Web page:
Getting the job – what question should you be asking at the end of a job interview?

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This question generally signals the end of a job interview, and answering it in the right manner is key to leaving a good lasting impression. However, many dread this question simply because it is so broad and they don’t prepare a good enough answer beforehand.

This question is intended to learn more about how a candidate will approach tasks and colleagues in the role they are being interviewed for.

An insightful answer that shows an interest in learning more about the role, the company and the people is ideal, but the interviewer can also see how engaged a candidate was during the interview with this question.

Repeating something that has already been mentioned in the interview can be detrimental, and providing a generic question that can be applied to any job interview will look like no effort has been put in.

Along this line, here are some questions to avoid asking:

‘What is it that the company does?’

‘Is overtime work required and will I be paid for this?’

‘How much will my salary be?’

‘What tasks will I be doing?’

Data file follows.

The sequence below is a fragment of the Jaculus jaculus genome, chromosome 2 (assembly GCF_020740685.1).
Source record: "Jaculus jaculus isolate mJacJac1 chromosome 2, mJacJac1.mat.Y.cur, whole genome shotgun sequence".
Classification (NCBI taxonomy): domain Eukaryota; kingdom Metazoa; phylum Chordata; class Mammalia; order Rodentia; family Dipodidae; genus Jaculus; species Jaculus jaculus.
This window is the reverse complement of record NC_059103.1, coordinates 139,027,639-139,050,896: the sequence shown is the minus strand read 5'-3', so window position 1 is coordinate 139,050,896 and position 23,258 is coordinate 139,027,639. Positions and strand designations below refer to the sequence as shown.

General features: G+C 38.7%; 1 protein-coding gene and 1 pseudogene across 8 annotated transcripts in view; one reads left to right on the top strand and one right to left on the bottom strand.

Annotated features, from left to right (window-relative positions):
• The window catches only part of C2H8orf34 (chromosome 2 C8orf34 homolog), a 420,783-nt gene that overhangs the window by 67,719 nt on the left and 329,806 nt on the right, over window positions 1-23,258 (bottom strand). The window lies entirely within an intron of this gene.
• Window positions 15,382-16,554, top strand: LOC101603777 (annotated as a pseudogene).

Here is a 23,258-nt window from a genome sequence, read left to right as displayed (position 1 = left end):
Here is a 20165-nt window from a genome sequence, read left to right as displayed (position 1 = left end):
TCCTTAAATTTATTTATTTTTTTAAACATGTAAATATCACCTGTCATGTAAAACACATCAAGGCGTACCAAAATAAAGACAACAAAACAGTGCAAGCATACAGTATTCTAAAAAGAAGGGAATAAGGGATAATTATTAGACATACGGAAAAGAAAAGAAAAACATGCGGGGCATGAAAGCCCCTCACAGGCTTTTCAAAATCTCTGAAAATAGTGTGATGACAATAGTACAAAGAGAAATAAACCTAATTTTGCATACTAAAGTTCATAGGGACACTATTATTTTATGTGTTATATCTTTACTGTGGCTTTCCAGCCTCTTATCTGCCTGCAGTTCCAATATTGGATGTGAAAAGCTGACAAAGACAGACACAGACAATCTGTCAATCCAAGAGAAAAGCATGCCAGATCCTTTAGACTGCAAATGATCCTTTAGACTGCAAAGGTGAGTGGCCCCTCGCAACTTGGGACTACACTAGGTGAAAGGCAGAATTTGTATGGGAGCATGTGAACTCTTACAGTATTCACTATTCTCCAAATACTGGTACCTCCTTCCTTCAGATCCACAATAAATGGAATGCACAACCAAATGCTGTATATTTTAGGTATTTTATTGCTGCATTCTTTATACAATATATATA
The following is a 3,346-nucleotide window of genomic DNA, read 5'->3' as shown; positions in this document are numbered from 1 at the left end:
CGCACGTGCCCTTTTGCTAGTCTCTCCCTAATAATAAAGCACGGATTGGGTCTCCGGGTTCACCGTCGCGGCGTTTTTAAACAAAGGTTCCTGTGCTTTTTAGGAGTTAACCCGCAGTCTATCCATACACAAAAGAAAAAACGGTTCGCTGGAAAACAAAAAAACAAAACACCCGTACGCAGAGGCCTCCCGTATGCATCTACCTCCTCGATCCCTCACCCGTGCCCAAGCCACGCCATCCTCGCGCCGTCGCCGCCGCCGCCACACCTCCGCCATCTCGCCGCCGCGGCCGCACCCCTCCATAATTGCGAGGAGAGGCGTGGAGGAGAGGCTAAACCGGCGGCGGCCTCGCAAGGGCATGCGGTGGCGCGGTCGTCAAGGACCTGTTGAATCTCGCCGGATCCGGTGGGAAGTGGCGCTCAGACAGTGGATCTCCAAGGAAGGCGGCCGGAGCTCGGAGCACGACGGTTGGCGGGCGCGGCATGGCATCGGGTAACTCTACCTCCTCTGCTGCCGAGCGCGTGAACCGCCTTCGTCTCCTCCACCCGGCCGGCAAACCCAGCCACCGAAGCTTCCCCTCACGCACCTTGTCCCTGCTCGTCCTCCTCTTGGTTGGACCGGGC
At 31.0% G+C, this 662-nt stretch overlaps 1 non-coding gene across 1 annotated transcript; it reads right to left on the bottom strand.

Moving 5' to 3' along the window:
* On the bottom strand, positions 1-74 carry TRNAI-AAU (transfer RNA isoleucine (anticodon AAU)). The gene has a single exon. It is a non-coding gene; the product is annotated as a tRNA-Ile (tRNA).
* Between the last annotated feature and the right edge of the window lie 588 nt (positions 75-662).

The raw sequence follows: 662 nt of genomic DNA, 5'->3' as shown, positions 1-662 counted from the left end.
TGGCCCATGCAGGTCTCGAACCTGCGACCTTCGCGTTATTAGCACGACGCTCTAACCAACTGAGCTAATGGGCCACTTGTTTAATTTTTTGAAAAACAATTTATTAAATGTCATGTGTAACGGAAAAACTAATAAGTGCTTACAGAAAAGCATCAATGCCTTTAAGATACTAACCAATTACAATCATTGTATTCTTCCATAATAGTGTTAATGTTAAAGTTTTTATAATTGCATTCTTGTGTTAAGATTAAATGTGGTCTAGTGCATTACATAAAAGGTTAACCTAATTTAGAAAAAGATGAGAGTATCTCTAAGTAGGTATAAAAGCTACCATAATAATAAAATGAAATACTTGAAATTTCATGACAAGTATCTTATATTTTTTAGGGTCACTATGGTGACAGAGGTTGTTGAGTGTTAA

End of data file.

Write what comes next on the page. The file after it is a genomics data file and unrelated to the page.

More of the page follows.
These are general things a candidate would know if they took the time to properly read the job description.

Good questions should show some in-depth research into the company’s values or at the very least a brief overview of what will be expected from an employee.

Training questions

These show a candidates interest in bettering themselves in order to perform well and help develop the company.

‘What happens during a training scheme?’

‘Are there external training opportunities?’

‘Are mentors provided?’

Culture questions

These questions require a good insight on how the company’s employees interact with the company itself and will display whether this job is actually a good culture fit for the candidate or not.

‘How would you describe the working culture?’

‘What is your personal experience with working for this company?’

Performance questions

It can be hard to gauge as a candidate whether a job interview truly went well, by asking performance questions one can get a better idea of the expected outcome.

‘Do you believe I would be a good fit for this company?’

‘Do you have any concerns about my application, background, education or experience?’

‘Do you need clarification on anything with regards to my application?’

A clarification question is especially useful to help clear up anything that may have come across in the wrong way or was understood incorrectly.

Expectation questions

These questions will showcase whether a certain role or company will be expecting more than the candidate can provide.

‘What expectations do you have from someone in this role for the first three months?’

‘What specific challenges should I be expecting in this role?’

‘What advice would you give to someone about to start this role?’

‘What metrics are used to measure productivity and success in this role?’
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